Concept and Choreography: Aakash Odedra
Reviewer: Peter Jacobs
Aakash Odedra is a British contemporary dancer and choreographer with a solid background in classical Indian styles, especially Kathak. Like his mentor, Akram Khan, Odedra uses this background as a starting point: foundations on which to build ambitious work that moves on – perhaps in some ways redefines – those origins to create bold contemporary work. #JeSuissees Odedra working with seven Turkish dancers to create a dance theatre work that explores the plight of individuals struggling against voicelessness in the fight against oppression.
#JeSuishonours those in prisons, in refugee camps, those hiding behind closed curtains, where their liberty, rights, and right to be heard are as imperilled as their lives.
The title references the global response to the Charlie Hebdo shootings (and those that followed) in Paris in early-2015. For a time many in the liberal west proclaimed #JeSuisCharlie in protest and solidarity with more than the victims but the right to free speech and the freedom of the press. #JeSuis considers the many who have not been hashtagged: those who must die to be hashtagged and those that will never achieve that acknowledgement for events that don’t happen in the safe havens of the west. The people we overlook, perhaps blame and do not recognise as ‘us’: protestors, activists, journalists, refugees.
The starting point is Erdoğan’s Turkey but there is more than sufficient universality in the setting and Ryan Dawson Laight’s designs for the relevance to echo loudly from Eastern Europe to the Middle East: anywhere people are living under oppressive regimes, in war zones, as persecuted minorities within unsympathetic states.
#JeSuispresents a series of powerful vignettes of life under oppression: people organising protests, in hiding, under arrest, under random persecution. There is a lone figure in a military coat who is sometimes leader and sometimes oppressor. The other six – four powerful women and two men – are more unified. The show demonstrates the courage it takes to live in fear and the dynamics of oppression and the strength and hope and resilience required to endure. How one can terrorise many or any one, and how the tables can turn when oppressor becomes victim. It is a powerful series of images that resonates strongly with world events as experienced by ordinary people; although when the ‘soldier’ is at the mercy of the group it is hard not to be reminded of the endings of Gaddafi and Saddam Hussein when they found themselves literally in the hands of the people they had brutalised for a generation.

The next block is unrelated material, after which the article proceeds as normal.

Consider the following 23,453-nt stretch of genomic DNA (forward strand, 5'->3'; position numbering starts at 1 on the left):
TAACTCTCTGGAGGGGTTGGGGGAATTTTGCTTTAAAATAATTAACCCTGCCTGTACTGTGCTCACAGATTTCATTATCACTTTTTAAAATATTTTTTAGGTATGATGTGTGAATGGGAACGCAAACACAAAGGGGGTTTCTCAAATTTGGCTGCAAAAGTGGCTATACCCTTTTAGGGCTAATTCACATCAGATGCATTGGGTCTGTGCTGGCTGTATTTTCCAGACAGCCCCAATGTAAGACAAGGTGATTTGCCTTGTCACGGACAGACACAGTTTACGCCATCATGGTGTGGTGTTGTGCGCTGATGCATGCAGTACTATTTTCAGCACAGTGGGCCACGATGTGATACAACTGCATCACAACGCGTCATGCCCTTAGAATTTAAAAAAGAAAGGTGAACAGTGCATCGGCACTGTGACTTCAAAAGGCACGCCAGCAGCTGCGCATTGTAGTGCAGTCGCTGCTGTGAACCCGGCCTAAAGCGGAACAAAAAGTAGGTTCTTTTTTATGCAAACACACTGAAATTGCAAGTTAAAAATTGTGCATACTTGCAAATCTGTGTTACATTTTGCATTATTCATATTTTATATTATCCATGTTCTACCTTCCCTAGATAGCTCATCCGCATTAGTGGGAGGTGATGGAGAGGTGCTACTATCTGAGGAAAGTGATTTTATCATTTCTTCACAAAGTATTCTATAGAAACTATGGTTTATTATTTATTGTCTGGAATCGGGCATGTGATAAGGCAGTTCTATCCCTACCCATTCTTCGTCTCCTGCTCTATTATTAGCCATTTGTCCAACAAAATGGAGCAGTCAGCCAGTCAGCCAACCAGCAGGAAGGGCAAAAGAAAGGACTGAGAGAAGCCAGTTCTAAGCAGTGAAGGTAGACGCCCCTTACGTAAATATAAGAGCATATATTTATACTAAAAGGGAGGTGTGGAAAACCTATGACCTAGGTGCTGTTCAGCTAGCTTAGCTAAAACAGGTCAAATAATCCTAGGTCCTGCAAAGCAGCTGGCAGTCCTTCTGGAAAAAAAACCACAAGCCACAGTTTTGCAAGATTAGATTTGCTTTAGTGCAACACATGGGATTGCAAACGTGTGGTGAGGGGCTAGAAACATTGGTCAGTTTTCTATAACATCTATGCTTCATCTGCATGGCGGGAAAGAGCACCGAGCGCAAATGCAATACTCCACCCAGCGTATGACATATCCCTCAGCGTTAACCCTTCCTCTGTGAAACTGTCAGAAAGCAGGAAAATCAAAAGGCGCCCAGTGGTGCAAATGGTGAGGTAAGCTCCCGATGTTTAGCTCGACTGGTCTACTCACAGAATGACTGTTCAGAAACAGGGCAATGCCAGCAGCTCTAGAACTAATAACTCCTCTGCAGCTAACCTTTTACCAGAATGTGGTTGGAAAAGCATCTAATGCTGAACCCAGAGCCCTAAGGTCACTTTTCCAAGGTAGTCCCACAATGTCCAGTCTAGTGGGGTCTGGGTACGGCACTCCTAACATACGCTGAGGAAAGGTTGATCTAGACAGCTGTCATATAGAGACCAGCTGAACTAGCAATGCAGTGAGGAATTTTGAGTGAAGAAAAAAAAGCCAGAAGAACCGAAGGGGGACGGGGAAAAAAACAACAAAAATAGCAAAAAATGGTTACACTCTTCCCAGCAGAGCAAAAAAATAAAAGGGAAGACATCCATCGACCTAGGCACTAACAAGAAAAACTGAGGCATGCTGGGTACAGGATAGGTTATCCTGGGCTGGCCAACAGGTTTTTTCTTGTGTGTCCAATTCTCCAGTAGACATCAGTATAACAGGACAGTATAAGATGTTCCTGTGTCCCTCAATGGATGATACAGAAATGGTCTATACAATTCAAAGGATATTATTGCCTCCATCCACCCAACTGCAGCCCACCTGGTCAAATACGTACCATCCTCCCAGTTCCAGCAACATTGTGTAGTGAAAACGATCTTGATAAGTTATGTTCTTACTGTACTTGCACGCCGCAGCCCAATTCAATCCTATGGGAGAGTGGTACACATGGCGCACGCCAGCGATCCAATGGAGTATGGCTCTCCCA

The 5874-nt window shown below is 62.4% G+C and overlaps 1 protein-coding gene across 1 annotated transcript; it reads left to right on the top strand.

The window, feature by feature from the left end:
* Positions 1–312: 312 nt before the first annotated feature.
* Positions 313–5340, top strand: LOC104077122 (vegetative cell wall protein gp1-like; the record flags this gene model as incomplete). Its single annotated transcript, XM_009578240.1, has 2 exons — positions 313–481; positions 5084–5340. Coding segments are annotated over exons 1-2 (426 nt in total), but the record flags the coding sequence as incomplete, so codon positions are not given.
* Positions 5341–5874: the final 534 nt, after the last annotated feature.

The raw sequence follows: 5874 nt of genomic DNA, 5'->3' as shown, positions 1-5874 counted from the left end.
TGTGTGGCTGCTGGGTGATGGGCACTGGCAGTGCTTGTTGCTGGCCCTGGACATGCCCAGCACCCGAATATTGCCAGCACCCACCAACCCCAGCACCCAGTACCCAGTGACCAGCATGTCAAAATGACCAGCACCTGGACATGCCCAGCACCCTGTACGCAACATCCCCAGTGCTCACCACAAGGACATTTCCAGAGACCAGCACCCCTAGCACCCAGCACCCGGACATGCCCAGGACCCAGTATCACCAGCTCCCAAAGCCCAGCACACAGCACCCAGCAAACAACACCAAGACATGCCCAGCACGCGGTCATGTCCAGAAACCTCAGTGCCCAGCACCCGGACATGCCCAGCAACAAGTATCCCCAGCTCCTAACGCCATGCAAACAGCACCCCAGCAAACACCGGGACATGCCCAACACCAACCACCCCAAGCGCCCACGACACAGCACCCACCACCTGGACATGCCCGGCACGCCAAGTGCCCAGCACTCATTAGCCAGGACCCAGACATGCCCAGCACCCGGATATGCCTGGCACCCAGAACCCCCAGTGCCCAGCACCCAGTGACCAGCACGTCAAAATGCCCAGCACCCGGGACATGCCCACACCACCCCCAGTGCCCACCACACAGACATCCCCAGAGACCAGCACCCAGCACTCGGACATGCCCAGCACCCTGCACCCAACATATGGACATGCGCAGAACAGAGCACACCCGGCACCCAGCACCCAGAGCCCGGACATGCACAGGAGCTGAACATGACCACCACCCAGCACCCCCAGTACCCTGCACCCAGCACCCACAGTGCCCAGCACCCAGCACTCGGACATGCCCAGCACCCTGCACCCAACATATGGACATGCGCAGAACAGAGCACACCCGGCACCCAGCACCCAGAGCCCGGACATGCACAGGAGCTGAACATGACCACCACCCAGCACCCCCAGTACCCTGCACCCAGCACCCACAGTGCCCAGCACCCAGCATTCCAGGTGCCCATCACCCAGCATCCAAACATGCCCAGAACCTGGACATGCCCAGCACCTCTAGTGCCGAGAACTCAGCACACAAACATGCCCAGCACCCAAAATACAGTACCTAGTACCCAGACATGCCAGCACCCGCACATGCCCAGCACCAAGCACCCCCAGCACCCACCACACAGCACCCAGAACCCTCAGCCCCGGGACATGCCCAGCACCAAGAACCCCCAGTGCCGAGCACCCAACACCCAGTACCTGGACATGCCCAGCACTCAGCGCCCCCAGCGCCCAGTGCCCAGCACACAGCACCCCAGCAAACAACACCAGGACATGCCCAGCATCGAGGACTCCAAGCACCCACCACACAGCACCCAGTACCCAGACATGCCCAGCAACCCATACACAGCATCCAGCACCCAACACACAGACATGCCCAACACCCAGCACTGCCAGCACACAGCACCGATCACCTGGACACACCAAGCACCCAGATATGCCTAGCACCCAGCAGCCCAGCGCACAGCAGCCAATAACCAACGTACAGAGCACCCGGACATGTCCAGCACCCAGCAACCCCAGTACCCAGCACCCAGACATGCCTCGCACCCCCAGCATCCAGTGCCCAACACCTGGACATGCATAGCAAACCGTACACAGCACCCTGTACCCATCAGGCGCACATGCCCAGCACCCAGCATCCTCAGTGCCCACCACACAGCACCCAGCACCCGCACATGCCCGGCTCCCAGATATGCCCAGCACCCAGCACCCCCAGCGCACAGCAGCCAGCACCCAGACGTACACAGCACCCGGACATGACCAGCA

But #JeSuisis not just message: it works fantastically well as a piece of dance theatre. The performances are gritty, authentic and bold. Odedra’s choreography (with Assistant Choreographer Konstantina Efthymiadou and the cast) is revelatory. Previous experience of Odedra’s work has seen solo double bills focusing on culture and personal identity. #JeSuis with its bold, ambitious, culturally comprehensive movement sees Odedra step clearly to the fore alongside his mentor Khan; also evoking the work of Hofesh Shechter, who is a master of taking all the horror of the world and creating a thrilling maelstrom of sound and imagery that makes his work somehow about everything. Here Odedra takes the violence that Shechter used repeatedly in his recent SHOW and puts back the pain and fear, the gut punch, the consequences. The combination of emotional heft and the sheer visceral weight and passionate intent of the choreography is thrilling, occasionally devastating.
#JeSuis also benefits from a remarkably beautiful lighting design by Alessandro Barbieri: clouds of haze, chiaroscuro, filtered light through shuttered windows, flickering pendants, deep shafts of shadow. The effect is cinematic and intense. The sound score is also well-judged, from collages of protest, the dancers’ own voices and exhilarating percussive dance tracks, with compositions by Nicki Wells.
#JeSuis is an always-relevant reminder of the lack of kindness and compassion in the world; the brutality and suffering that many people around the world live with daily and a reminder that the rights and freedoms we take for granted are little more than the coincidence of geography: Turkey being a prime example of a country that had ambitions to join the EU but is backsliding from democracy to tyranny on our own doorstep.
Reviewed 26 November 2018 | Image: Contributed